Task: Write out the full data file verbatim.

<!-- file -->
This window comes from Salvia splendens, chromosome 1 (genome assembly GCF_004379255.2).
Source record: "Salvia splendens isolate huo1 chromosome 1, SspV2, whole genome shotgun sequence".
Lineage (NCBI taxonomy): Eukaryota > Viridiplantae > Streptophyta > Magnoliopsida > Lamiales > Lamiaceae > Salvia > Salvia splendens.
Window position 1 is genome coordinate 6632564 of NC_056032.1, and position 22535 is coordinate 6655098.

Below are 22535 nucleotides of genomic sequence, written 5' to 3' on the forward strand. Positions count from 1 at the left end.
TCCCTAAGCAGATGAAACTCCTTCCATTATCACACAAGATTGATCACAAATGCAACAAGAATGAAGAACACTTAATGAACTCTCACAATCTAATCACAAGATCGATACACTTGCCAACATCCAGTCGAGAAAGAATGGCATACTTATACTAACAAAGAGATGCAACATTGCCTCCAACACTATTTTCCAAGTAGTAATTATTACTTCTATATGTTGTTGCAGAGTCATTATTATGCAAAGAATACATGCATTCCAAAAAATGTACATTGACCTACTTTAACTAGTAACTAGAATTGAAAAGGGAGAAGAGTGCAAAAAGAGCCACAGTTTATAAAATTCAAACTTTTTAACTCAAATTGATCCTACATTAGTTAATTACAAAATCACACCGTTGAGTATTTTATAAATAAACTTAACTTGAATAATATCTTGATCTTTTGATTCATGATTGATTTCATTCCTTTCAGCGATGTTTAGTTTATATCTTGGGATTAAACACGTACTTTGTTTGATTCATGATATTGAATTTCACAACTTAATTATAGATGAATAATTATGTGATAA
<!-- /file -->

This window comes from Salvia splendens, chromosome 1 (genome assembly GCF_004379255.2).
Source record: "Salvia splendens isolate huo1 chromosome 1, SspV2, whole genome shotgun sequence".
Lineage (NCBI taxonomy): Eukaryota > Viridiplantae > Streptophyta > Magnoliopsida > Lamiales > Lamiaceae > Salvia > Salvia splendens.
Window position 1 is genome coordinate 6632564 of NC_056032.1, and position 22535 is coordinate 6655098.

Below are 22535 nucleotides of genomic sequence, written 5' to 3' on the forward strand. Positions count from 1 at the left end.
TCCCTAAGCAGATGAAACTCCTTCCATTATCACACAAGATTGATCACAAATGCAACAAGAATGAAGAACACTTAATGAACTCTCACAATCTAATCACAAGATCGATACACTTGCCAACATCCAGTCGAGAAAGAATGGCATACTTATACTAACAAAGAGATGCAACATTGCCTCCAACACTATTTTCCAAGTAGTAATTATTACTTCTATATGTTGTTGCAGAGTCATTATTATGCAAAGAATACATGCATTCCAAAAAATGTACATTGACCTACTTTAACTAGTAACTAGAATTGAAAAGGGAGAAGAGTGCAAAAAGAGCCACAGTTTATAAAATTCAAACTTTTTAACTCAAATTGATCCTACATTAGTTAATTACAAAATCACACCGTTGAGTATTTTATAAATAAACTTAACTTGAATAATATCTTGATCTTTTGATTCATGATTGATTTCATTCCTTTCAGCGATGTTTAGTTTATATCTTGGGATTAAACACGTACTTTGTTTGATTCATGATATTGAATTTCACAACTTAATTATAGATGAATAATTATGTGATAA